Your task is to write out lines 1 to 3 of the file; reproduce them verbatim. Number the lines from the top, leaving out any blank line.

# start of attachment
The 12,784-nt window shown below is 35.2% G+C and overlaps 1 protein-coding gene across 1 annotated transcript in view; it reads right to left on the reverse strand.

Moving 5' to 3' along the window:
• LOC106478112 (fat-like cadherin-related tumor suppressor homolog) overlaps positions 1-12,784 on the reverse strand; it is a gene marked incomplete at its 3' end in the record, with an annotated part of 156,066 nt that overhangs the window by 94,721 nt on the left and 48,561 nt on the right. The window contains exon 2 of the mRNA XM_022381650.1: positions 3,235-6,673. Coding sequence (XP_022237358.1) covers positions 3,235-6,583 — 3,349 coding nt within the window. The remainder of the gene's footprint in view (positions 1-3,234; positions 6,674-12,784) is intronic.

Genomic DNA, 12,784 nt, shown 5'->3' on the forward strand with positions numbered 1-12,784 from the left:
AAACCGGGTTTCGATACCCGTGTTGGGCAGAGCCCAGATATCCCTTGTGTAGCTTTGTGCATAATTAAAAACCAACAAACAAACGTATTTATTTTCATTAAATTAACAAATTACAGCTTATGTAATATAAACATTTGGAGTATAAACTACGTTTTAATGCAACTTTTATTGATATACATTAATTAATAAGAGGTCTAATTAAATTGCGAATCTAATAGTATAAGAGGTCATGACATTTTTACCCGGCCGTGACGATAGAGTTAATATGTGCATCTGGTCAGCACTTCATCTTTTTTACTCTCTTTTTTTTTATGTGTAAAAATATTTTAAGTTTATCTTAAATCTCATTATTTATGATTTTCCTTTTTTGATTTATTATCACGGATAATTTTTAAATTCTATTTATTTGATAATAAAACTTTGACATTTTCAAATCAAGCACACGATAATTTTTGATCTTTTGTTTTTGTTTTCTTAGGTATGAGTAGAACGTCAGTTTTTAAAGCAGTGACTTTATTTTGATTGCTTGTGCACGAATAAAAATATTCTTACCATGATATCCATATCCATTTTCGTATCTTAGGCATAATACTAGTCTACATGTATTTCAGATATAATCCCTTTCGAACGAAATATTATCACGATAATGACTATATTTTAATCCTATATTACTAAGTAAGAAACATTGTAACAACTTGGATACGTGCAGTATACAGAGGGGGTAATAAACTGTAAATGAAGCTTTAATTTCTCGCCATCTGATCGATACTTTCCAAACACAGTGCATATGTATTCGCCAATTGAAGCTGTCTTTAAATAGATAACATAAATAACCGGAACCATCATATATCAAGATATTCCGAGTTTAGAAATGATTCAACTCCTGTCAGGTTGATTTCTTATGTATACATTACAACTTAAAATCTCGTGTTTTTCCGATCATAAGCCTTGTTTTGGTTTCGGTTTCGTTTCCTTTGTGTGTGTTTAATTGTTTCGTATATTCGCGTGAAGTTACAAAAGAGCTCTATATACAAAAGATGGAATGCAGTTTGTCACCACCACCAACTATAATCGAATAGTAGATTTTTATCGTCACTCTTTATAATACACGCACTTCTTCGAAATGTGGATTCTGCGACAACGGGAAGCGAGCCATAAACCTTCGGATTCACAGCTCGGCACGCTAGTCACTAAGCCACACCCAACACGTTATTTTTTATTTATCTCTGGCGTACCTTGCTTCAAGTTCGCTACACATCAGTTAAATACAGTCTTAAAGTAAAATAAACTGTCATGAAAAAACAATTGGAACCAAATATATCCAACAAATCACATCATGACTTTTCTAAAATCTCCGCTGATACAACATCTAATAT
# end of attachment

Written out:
The 12,784-nt window shown below is 35.2% G+C and overlaps 1 protein-coding gene across 1 annotated transcript in view; it reads right to left on the reverse strand.

Moving 5' to 3' along the window:
• LOC106478112 (fat-like cadherin-related tumor suppressor homolog) overlaps positions 1-12,784 on the reverse strand; it is a gene marked incomplete at its 3' end in the record, with an annotated part of 156,066 nt that overhangs the window by 94,721 nt on the left and 48,561 nt on the right. The window contains exon 2 of the mRNA XM_022381650.1: positions 3,235-6,673. Coding sequence (XP_022237358.1) covers positions 3,235-6,583 — 3,349 coding nt within the window. The remainder of the gene's footprint in view (positions 1-3,234; positions 6,674-12,784) is intronic.